# rs232-ttl converter problem

I bought this RS232-TTL converter https://www.digikey.com/product-detail/en/seeed-technology-co-ltd/101990008/1597-1306-ND/5487765

and I'm using this along with an Arduino Mega 2560

I'm feeding the Arduino using this dc-dc converter directly to a 5[V] pin (i know this is not recommended and using a dc-dc is advised) https://www.digikey.com/products/en?keywords=pyb10q24s5u

The DC-DC is feeded by a 12[V] - 12[A] DC power supply.

The same DC-DC is used to feed the rs232-ttl module

Testing configuration:

-2400b 8 bits 1 sb np.

-PC > USB cable > Arduino(usb powered) > RS232-TTL module(powered by the
Arduino)>RS232-USB>PC(com8)


->sometimes it works:

Vcc = 5[V]
V+ = 8 [V]
V- = -8 [V]
C1 and C2 oscillate.
communication** works


-> and sometimes it doesn´t.

Vcc= 5[V]
V+= 4[V]
V-=0.6 [V]
C1 and C2 not oscillating.
Communication** not working.


EDIT: if i send a character from the PC, it starts to work, which is not a desired behavior.

EDIT2: same behavior with the Arduino out of the picture)

Now, using the intended connections .

(usb cable not connected)
connected)


Symptoms:

Vcc= 5 [V]
V+= 4 [V]
V-=0.6 [V]
C1 and C2 not oscillating.
Communication not working
heats


Same connections, using loopback:

Vcc= 5 [V]
V+= 4 [V]
V-=0.6 [V]
C1 and C2 not oscillating.
-Rx at 3 [V]
-Tx at 3 [V]


Same connections, connected to pc

Vcc= 5 [V]
V+= 4 [V]
V-=0.6 [V]
C1 and C2 not oscillating.
Rx out: at 3 [V], when a signal is sent from PC, it goes from 1 [V] to
4[V] then goes back to 3 [V]
Tx out: nothing


i've been trying everything, i bought 6 RS232 modules and tried 3 so far, all of them have the same symptoms

EDIT: well, the RS232-TTL works IF a signal comes from the RS232 side first (ie:PC or Modem), if the TTL part does Tx first (ie: Arduino), the max3232 will heat and it becomes unusable, it seems to be a problem with the low power mode. And that is all, no solutions, just a work around.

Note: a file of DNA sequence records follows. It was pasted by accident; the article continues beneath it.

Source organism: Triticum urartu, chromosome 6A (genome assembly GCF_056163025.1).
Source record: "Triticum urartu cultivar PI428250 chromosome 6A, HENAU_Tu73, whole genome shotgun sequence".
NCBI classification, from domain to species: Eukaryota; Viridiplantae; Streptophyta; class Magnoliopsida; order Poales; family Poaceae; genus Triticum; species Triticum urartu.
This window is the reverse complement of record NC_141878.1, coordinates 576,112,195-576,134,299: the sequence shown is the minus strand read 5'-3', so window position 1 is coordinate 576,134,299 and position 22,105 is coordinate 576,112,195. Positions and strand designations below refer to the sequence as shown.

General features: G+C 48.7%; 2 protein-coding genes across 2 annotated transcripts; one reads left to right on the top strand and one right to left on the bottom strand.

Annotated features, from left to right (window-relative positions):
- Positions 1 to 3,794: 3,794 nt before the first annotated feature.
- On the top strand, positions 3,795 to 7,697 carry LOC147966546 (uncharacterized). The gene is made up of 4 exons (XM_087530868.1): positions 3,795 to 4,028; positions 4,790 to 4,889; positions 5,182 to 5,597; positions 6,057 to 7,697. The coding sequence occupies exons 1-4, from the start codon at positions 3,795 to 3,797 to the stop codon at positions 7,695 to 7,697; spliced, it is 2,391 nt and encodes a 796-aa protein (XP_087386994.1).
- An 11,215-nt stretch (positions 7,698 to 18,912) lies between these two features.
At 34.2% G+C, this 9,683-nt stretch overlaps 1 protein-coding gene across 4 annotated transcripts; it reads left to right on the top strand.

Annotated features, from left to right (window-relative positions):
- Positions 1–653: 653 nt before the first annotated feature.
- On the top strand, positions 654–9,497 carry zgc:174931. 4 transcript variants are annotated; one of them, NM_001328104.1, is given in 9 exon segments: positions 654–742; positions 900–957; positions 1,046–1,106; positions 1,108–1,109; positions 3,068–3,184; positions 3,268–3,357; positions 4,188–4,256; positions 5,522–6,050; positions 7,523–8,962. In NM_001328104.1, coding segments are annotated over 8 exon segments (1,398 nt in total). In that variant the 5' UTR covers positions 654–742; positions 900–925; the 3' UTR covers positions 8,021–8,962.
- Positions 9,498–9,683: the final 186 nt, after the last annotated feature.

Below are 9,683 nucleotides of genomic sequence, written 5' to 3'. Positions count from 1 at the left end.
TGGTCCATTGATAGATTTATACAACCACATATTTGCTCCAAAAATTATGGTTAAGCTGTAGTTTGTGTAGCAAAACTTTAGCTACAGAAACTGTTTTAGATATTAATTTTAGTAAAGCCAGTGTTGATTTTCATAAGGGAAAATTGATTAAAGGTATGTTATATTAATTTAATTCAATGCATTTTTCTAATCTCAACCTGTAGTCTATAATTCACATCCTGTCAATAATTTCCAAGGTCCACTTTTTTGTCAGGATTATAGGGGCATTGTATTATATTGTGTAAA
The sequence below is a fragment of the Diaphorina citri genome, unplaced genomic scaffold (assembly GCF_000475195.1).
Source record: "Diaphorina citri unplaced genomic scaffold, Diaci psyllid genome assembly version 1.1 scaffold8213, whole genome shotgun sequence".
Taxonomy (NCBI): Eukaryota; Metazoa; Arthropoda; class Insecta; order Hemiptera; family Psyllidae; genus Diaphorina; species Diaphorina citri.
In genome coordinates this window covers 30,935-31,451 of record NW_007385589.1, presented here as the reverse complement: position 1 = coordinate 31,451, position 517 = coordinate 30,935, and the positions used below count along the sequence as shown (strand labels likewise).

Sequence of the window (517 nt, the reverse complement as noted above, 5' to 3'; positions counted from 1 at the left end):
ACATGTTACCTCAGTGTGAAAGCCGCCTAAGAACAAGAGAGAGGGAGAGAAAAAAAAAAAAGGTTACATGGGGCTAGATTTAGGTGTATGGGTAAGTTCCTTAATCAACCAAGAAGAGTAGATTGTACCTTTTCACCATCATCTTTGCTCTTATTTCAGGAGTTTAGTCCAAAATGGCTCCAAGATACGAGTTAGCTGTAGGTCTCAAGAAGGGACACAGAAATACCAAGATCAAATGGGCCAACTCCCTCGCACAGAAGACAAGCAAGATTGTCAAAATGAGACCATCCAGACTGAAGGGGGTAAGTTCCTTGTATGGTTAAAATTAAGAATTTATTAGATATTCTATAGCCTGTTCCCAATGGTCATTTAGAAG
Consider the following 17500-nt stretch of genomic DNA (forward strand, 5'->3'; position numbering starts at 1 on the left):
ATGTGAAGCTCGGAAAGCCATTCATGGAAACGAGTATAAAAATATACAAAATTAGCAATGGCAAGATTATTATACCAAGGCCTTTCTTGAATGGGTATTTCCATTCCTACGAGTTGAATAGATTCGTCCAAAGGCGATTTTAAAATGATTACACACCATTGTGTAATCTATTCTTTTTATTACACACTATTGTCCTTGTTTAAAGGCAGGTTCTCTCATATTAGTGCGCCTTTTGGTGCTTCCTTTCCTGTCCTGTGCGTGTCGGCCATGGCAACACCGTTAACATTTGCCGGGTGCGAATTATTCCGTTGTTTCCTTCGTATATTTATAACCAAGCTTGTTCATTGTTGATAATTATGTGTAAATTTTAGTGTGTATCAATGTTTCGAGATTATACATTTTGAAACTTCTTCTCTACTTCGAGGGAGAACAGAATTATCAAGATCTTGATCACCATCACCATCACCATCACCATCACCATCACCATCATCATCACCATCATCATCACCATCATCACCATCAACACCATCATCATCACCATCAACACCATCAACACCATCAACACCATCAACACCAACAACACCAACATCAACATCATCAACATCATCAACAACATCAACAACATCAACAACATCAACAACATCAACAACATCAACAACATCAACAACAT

• Is the chip actually a MAX3232? I recall some chips have "power down" options that may be causing you issues. – Spehro Pefhany Jun 5 '17 at 15:15
• the chip says: max3232 ese +1513 i'll take a look for the power down option – FelBraSil Jun 5 '17 at 15:30
• Get the arduino out of the picture and verify that the converter itself works by looping back the logic level output to input. – Chris Stratton Jun 5 '17 at 15:39
• without the arduino, a character was needed from the PC in order to make the C's oscilate – FelBraSil Jun 5 '17 at 16:33
• the datasheet talks about a 1uA energy save mode, but it doesn't Tx from the arduino unless i send something from the PC, and only if i power it from the USB. – FelBraSil Jun 5 '17 at 19:53

So it was a bad design in the end, the unused Tx can't be left floating, yet all of the modules I tried had the unused Tx floating (MAX232 has 2 channels, but the modules use just 1 channel) .

If they are floating, they will act as antennas if there are RF signals, and will latch the IC, thus heating in the process.

Used the TI galvanic isolated TTL-RS232 transceiver instead, made a PCB with it and now the communication works flawlessly. http://www.ti.com/lit/ug/tidu298/tidu298.pdf

In this place it's explained why it is bad design, and it's about the same problem I had, just in a slightly different situation http://www.edaboard.com/threads/352767.html

Extra advice: if you are planning to transmit data through RF and you will be placing the modem relatively close to your transmitting TTL device, by all means try to get a modem that has an interface at TTL levels, adding a RS232 interface in the middle also adds a possible point of failure, plus it costs more.

• If this answers the question then you can accept it as the answer (even though you wrote it yourself). Your posts are very sloppily written and this will affect your credibility and the likelihood of getting a good response. – Transistor Jan 24 '18 at 18:15
• i am not the only one with the problem and it's even documented as a bug, there is not a solution for this on the internet and this answer is just what solved things in my case, as there are other solutions that didn't work for me, given by the same people who requested help, just like me. i would like to learn to make my posts less sloppy which is probably true, but without feedback it's hard to get better. – FelBraSil Jan 26 '18 at 16:55
• That's fine. Start with proper capitalisation of words ("I"), proper nouns ("Arduino"), initialisations ("RS232", "TTL") and punctuation. Note that SI units named after a person are lowercase when spelled out and uppercase in their symbol form. e.g. volt = V, ampere = A, watt = W, ohm = Ω, kelvin = K, etc. Without them the posts are difficult to read and give a poor impression of the author. – Transistor Jan 26 '18 at 17:13
• Thanks for the nice advice, and sorry for the poor writing, this will help me a lot. – FelBraSil Jan 26 '18 at 17:18
• It is very common practice to ground unused pins, especially on transceiver inputs (or at least tie them to a valid logic level). The datasheet for that MAX3232 even instructs you to do this for the inputs in sections 8.3.2 and 9.2.2 – evildemonic Jan 26 '18 at 21:29